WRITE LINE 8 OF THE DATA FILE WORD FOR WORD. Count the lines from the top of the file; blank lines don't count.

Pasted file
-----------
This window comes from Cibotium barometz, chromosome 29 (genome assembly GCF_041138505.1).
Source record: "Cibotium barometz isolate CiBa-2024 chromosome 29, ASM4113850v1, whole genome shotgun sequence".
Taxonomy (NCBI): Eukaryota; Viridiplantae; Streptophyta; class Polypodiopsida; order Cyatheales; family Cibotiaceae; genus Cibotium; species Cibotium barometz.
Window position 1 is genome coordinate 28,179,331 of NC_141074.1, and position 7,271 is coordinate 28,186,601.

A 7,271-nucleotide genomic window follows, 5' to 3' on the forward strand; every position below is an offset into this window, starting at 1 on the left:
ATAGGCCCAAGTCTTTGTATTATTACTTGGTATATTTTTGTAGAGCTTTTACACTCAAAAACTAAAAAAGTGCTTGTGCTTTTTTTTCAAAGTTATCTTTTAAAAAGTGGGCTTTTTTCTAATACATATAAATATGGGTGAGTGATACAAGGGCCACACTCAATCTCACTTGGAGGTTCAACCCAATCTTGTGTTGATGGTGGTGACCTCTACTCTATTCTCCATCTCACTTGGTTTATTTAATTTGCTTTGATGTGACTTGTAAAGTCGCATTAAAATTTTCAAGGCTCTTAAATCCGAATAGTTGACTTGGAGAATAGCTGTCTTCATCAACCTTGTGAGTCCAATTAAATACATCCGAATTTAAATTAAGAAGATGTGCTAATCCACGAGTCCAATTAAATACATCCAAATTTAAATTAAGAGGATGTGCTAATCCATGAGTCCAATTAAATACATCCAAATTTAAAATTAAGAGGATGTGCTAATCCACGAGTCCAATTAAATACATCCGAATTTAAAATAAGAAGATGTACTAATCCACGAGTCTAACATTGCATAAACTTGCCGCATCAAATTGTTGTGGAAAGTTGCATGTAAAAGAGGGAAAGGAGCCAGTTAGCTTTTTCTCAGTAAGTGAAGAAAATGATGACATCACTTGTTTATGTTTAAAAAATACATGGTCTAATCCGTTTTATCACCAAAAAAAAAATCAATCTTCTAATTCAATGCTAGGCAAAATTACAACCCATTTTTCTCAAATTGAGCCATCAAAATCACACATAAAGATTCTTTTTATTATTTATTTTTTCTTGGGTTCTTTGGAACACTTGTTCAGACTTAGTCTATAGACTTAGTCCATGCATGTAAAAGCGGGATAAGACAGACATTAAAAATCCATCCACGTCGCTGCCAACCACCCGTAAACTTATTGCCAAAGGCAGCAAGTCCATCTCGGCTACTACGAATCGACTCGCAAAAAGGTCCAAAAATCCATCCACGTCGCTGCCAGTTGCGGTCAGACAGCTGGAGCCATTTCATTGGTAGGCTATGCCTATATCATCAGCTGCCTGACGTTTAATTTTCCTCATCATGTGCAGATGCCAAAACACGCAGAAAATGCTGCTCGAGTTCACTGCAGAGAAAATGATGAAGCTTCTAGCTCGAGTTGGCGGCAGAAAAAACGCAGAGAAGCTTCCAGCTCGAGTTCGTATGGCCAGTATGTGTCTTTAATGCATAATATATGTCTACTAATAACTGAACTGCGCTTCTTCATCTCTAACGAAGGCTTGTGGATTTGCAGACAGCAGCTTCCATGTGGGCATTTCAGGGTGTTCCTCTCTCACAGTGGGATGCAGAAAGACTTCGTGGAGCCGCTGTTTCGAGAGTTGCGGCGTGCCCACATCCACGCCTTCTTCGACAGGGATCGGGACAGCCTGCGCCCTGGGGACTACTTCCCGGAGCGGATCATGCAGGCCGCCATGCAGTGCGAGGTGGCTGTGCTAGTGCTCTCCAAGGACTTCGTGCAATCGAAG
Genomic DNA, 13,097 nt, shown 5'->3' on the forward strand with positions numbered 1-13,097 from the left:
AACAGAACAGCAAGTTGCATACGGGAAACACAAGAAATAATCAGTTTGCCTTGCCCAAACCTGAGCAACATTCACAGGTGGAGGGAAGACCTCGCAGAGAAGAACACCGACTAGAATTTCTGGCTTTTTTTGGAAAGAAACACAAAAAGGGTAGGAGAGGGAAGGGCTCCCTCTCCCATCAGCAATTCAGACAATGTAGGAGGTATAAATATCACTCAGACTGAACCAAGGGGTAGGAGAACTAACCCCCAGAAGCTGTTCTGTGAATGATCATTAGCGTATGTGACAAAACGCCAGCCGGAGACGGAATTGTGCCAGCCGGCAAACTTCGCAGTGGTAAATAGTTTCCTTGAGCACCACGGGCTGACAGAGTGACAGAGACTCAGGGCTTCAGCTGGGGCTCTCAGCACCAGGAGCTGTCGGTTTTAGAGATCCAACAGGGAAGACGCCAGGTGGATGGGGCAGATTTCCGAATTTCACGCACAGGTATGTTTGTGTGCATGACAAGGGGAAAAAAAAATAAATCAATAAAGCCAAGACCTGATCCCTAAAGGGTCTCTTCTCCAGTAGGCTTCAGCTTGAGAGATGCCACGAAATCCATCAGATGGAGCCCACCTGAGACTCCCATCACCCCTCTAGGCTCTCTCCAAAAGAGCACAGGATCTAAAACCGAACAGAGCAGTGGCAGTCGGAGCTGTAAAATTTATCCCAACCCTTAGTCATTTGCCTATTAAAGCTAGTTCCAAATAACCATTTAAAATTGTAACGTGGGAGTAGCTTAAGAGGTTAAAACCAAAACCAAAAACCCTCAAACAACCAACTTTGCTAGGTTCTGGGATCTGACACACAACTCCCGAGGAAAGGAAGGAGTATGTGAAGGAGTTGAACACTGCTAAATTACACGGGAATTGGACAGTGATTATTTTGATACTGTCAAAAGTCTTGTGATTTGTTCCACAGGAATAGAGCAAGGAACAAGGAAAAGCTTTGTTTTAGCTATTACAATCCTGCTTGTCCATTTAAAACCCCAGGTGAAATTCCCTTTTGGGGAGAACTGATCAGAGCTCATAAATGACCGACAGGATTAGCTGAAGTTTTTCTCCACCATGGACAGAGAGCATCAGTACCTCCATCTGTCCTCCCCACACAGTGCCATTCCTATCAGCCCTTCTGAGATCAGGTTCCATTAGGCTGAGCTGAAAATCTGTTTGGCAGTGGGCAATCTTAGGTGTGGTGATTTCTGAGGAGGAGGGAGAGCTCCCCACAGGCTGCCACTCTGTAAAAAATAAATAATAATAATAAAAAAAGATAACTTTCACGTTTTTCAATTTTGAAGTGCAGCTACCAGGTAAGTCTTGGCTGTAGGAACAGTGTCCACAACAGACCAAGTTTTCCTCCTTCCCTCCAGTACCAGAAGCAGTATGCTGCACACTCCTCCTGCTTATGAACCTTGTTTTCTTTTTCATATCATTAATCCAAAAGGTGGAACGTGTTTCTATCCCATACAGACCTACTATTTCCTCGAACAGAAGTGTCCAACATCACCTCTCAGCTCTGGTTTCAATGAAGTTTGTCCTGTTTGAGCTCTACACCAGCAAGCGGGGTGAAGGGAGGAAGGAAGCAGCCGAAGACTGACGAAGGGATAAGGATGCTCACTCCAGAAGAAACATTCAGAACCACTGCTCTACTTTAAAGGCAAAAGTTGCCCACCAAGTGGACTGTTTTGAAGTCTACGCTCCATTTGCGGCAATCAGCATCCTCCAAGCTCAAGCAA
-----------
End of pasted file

AACAGAACAGCAAGTTGCATACGGGAAACACAAGAAATAATCAGTTTGCCTTGCCCAAACCTGAGCAACATTCACAGGTGGAGGGAAGACCTCGCAGAGAAGAACACCGACTAGAATTTCTGGCTTTTTTTGGAAAGAAACACAAAAAGGGTAGGAGAGGGAAGGGCTCCCTCTCCCATCAGCAATTCAGACAATGTAGGAGGTATAAATATCACTCAGACTGAACCAAGGGGTAGGAGAACTAACCCCCAGAAGCTGTTCTGTGAATGATCATTAGCGTATGTGACAAAACGCCAGCCGGAGACGGAATTGTGCCAGCCGGCAAACTTCGCAGTGGTAAATAGTTTCCTTGAGCACCACGGGCTGACAGAGTGACAGAGACTCAGGGCTTCAGCTGGGGCTCTCAGCACCAGGAGCTGTCGGTTTTAGAGATCCAACAGGGAAGACGCCAGGTGGATGGGGCAGATTTCCGAATTTCACGCACAGGTATGTTTGTGTGCATGACAAGGGGAAAAAAAAATAAATCAATAAAGCCAAGACCTGATCCCTAAAGGGTCTCTTCTCCAGTAGGCTTCAGCTTGAGAGATGCCACGAAATCCATCAGATGGAGCCCACCTGAGACTCCCATCACCCCTCTAGGCTCTCTCCAAAAGAGCACAGGATCTAAAACCGAACAGAGCAGTGGCAGTCGGAGCTGTAAAATTTATCCCAACCCTTAGTCATTTGCCTATTAAAGCTAGTTCCAAATAACCATTTAAAATTGTAACGTGGGAGTAGCTTAAGAGGTTAAAACCAAAACCAAAAACCCTCAAACAACCAACTTTGCTAGGTTCTGGGATCTGACACACAACTCCCGAGGAAAGGAAGGAGTATGTGAAGGAGTTGAACACTGCTAAATTACACGGGAATTGGACAGTGATTATTTTGATACTGTCAAAAGTCTTGTGATTTGTTCCACAGGAATAGAGCAAGGAACAAGGAAAAGCTTTGTTTTAGCTATTACAATCCTGCTTGTCCATTTAAAACCCCAGGTGAAATTCCCTTTTGGGGAGAACTGATCAGAGCTCATAAATGACCGACAGGATTAGCTGAAGTTTTTCTCCACCATGGACAGAGAGCATCAGTACCTCCATCTGTCCTCCCCACACAGTGCCATTCCTATCAGCCCTTCTGAGATCAGGTTCCATTAGGCTGAGCTGAAAATCTGTTTGGCAGTGGGCAATCTTAGGTGTGGTGATTTCTGAGGAGGAGGGAGAGCTCCCCACAGGCTGCCACTCTGTAAAAAATAAATAATAATAATAAAAAAAGATAACTTTCACGTTTTTCAATTTTGAAGTGCAGCTACCAGGTAAGTCTTGGCTGTAGGAACAGTGTCCACAACAGACCAAGTTTTCCTCCTTCCCTCCAGTACCAGAAGCAGTATGCTGCACACTCCTCCTGCTTATGAACCTTGTTTTCTTTTTCATATCATTAATCCAAAAGGTGGAACGTGTTTCTATCCCATACAGACCTACTATTTCCTCGAACAGAAGTGTCCAACATCACCTCTCAGCTCTGGTTTCAATGAAGTTTGTCCTGTTTGAGCTCTACACCAGCAAGCGGGGTGAAGGGAGGAAGGAAGCAGCCGAAGACTGACGAAGGGATAAGGATGCTCACTCCAGAAGAAACATTCAGAACCACTGCTCTACTTTAAAGGCAAAAGTTGCCCACCAAGTGGACTGTTTTGAAGTCTACGCTCCATTTGCGGCAATCAGCATCCTCCAAGCTCAAGCAA